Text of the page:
John R. Balmes and George D. Thurston
The third National Climate Assessment report, due to be released this month, confirms both the role of human activities in causing climate change and the broad range of adverse health consequences that climate change brings. The report was produced by the federal government’s multi-agency U.S. Global Change Research Program (USGCRP), established by Presidential initiative in 1989.
The effects of climate change on human health are of particular concern to the physician and scientist members of the American Thoracic Society. Our patients have cardiopulmonary disease and, therefore, are particularly susceptible to the air pollution emitted along with the carbon dioxide that contributes to climate change, which, itself, is injurious to respiratory health.
According to the World Health Organization, the No. 1 environmental cause of death in the world is particulate matter air pollution. The WHO estimates that outdoor air pollution in both cities and rural areas caused 3.7 million premature deaths worldwide in 2012. At the same time, the adverse health effects that can be triggered by the effects of climate change include asthma and allergic rhinitis due to changing pollen levels, critical care illness caused by heat waves, and chronic obstructive pulmonary disease (COPD) and cardiovascular diseases caused by increased air pollution associated with climate change.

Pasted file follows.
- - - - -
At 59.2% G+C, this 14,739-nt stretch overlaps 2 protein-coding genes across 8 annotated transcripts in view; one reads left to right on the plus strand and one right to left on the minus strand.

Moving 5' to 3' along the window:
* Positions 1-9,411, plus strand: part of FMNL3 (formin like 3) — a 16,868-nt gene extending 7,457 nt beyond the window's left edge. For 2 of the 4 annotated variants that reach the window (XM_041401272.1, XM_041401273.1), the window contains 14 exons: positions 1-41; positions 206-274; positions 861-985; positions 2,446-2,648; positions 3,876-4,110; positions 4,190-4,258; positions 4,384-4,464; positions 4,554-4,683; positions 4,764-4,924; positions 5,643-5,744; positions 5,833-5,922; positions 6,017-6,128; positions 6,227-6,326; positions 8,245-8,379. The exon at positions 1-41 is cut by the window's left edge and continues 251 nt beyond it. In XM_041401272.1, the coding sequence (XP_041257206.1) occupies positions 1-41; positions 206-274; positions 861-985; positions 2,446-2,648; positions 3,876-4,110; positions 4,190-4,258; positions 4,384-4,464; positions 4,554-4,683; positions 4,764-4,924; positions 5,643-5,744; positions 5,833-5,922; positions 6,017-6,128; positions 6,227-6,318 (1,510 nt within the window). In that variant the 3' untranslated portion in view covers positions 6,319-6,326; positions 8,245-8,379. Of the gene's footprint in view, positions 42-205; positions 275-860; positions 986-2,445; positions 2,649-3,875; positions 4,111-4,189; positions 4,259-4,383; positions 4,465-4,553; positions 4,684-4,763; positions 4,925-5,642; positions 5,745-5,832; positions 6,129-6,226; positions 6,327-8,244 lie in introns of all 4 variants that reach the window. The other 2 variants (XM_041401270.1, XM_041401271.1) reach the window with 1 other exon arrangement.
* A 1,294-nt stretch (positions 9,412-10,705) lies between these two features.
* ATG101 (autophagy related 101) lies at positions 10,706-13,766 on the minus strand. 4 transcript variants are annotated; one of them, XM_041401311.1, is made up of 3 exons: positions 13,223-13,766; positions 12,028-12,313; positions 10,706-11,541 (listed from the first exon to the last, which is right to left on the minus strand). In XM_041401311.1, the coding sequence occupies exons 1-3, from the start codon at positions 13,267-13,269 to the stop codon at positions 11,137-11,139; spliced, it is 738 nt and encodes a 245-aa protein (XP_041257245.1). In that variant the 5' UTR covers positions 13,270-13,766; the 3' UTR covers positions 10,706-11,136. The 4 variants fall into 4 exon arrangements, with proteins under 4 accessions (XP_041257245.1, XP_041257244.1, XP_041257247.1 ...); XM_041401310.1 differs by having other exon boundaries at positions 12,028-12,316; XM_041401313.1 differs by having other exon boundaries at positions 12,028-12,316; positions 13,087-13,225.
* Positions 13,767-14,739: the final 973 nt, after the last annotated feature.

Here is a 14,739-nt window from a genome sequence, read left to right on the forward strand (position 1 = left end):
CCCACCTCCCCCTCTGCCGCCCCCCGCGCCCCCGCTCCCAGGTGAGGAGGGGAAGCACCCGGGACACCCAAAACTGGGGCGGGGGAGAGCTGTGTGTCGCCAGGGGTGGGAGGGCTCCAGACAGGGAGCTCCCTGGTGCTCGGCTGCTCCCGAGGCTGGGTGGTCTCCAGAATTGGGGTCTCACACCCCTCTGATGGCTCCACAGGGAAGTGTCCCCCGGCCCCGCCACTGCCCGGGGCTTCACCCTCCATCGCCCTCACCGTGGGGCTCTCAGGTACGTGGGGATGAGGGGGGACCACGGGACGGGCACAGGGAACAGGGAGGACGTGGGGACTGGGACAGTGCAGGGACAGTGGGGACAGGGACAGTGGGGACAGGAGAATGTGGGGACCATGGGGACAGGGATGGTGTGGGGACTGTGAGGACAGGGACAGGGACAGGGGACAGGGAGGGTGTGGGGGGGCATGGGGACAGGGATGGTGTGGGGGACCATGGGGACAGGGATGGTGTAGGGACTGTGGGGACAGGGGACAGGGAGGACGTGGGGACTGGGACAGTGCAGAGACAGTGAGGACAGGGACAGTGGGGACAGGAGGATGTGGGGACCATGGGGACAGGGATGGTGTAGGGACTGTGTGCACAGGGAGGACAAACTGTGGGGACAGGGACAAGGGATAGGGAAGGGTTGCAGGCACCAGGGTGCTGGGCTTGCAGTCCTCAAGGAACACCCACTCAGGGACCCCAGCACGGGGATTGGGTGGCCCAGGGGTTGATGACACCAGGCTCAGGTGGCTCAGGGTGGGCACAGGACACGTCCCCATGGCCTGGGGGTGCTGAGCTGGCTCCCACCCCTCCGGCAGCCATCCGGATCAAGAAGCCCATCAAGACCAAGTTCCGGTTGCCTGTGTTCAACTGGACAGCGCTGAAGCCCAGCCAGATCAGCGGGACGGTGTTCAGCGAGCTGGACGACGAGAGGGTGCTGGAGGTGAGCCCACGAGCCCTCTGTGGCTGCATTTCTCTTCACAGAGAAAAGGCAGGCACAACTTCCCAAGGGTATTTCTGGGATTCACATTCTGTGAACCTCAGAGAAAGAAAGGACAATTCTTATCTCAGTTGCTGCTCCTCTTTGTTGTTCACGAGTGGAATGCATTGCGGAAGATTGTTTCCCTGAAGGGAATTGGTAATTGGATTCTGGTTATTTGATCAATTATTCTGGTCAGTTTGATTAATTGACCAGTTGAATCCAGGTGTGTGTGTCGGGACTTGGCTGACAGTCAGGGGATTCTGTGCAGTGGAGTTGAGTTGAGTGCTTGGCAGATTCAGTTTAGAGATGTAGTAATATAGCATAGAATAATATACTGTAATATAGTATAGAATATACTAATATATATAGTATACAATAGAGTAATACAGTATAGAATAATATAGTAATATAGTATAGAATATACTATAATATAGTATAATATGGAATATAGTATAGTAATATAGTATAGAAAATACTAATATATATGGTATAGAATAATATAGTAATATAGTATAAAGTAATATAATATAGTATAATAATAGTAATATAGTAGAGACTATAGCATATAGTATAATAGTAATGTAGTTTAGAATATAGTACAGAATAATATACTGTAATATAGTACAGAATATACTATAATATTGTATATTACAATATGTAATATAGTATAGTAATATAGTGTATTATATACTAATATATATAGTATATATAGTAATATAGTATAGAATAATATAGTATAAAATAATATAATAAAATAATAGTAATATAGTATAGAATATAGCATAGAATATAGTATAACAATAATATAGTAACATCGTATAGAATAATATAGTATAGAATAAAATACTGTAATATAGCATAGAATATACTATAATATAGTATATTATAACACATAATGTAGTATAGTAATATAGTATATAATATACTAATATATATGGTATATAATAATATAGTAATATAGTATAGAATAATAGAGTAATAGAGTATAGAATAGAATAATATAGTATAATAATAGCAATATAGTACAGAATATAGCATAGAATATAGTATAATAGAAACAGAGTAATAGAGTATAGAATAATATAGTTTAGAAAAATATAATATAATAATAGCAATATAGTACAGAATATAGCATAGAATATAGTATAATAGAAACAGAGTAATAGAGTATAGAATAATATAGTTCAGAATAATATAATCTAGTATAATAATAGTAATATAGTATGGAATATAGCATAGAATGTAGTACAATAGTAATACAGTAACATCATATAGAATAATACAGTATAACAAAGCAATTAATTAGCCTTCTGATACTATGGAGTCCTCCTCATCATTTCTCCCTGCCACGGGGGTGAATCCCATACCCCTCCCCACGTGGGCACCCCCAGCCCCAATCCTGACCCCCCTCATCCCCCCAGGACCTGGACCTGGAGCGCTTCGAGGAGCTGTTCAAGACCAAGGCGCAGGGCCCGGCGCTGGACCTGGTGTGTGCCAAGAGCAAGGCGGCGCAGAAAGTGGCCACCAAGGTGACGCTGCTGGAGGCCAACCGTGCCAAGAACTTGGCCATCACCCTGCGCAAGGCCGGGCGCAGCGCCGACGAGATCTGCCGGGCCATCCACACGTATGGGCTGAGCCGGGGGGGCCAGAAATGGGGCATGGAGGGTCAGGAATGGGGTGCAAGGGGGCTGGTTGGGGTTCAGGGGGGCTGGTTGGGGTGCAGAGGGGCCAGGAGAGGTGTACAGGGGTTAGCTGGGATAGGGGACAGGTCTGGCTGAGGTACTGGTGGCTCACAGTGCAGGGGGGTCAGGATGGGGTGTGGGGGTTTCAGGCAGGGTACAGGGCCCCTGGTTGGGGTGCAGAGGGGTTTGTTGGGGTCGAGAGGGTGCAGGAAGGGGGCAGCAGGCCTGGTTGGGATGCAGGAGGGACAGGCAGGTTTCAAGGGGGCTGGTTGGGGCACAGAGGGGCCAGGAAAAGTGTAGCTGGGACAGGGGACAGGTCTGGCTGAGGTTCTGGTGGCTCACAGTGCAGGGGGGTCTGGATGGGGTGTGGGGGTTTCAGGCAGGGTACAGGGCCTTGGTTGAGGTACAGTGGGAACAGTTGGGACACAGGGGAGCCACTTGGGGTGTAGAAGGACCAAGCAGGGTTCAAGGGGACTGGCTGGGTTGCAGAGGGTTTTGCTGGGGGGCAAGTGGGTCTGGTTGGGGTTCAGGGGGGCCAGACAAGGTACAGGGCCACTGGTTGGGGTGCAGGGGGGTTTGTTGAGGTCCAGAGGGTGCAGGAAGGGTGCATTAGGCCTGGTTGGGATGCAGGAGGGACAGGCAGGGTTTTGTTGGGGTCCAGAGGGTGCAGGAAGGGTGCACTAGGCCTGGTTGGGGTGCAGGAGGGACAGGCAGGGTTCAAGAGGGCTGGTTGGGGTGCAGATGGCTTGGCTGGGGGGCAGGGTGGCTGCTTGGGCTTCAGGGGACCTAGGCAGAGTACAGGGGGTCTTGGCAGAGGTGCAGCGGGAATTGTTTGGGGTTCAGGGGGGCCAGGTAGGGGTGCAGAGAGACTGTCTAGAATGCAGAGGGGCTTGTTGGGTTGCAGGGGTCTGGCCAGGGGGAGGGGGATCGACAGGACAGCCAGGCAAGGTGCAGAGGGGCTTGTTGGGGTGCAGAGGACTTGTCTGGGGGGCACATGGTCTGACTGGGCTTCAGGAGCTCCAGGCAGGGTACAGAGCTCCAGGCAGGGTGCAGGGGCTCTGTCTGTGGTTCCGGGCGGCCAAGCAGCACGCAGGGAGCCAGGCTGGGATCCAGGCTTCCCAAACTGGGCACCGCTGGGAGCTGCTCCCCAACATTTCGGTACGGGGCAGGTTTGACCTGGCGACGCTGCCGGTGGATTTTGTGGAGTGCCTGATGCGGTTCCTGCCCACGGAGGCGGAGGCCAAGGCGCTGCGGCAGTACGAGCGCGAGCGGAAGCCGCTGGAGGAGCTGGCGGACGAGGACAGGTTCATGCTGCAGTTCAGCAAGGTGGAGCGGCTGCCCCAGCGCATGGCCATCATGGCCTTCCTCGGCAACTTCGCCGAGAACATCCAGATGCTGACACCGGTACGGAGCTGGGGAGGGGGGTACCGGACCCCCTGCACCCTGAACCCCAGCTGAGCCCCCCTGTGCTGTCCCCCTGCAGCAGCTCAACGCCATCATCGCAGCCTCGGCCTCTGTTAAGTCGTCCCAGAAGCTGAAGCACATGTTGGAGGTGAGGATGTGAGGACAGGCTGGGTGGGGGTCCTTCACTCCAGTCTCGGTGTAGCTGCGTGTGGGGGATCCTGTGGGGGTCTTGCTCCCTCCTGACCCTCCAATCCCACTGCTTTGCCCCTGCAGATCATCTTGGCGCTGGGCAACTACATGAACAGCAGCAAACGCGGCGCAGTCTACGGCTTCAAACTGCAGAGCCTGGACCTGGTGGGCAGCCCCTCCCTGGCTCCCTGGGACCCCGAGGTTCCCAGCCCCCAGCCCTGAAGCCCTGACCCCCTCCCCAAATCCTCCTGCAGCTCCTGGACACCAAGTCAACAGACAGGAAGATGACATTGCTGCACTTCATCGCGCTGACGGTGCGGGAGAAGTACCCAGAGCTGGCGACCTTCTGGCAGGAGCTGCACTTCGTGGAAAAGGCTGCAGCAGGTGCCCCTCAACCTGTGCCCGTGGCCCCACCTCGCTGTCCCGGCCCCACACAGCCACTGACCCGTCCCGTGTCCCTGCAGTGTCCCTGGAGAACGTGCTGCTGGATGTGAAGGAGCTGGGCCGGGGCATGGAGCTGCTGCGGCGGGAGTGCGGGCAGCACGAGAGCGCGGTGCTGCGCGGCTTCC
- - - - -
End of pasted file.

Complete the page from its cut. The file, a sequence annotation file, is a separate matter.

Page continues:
The new National Climate Assessment report, while noting that progress is being made towards mitigating climate change, indicates that the level of current policy efforts is insufficient.
Because the effects of climate change occur over long periods of time, policymakers have not given them the same attention given to air pollution, which has immediate, measurable effects on health. The two are intertwined, however. The burning of fossil fuels, for instance, produces particulate matter and black carbon -- air pollutants that have immediate adverse respiratory and cardiovascular health effects -- along with carbon dioxide emissions, which have longer-term effects on the atmosphere and climate change. A policy aimed at increasing the efficiency of automobiles, for example, would simultaneously improve air quality while also reducing the long-term contributions of automobile emissions to climate change.
A number of studies, including a 2013 study by J. Jason West of the University of North Carolina at Chapel Hill and colleagues in the journal Nature Climate Change, have shown that savings in health care costs from reduced air pollutants more than offsets the costs of implementing measures that reduce emissions that cause climate change over time. And, importantly, the greatest health benefits of the associated cleaner air accrue to those countries that do the most climate change mitigation. The long-term health benefits of slowing climate change and the resulting cost savings from cleaner air require a comprehensive and harmonized policy that addresses both air quality and climate change together.
"The long-term health benefits of avoiding mortality and morbidity due to temperature extremes, air pollution, pollen, floods, droughts, storms, desertification, and malnutrition justify climate change mitigation not only from an economic standpoint but also from a moral one," according to a March 2014 article by Mary B. Rice of Massachusetts General Hospital and colleagues in the ATS journal Respiratory and Critical Care Medicine.
We have the tools and the knowledge needed to improve the quality of the air we breathe, while simultaneously slowing climate change and reducing the substantial economic and human toll of both air pollution and climate change. What is needed now are sufficient resources and bold political action to make the achievement of both of these two concordant goals a reality.
Dr. John R. Balmes and George D. Thurston, D.Sc. are Chair and Vice Chair of the American Thoracic Society’s Environmental Health Policy Committee.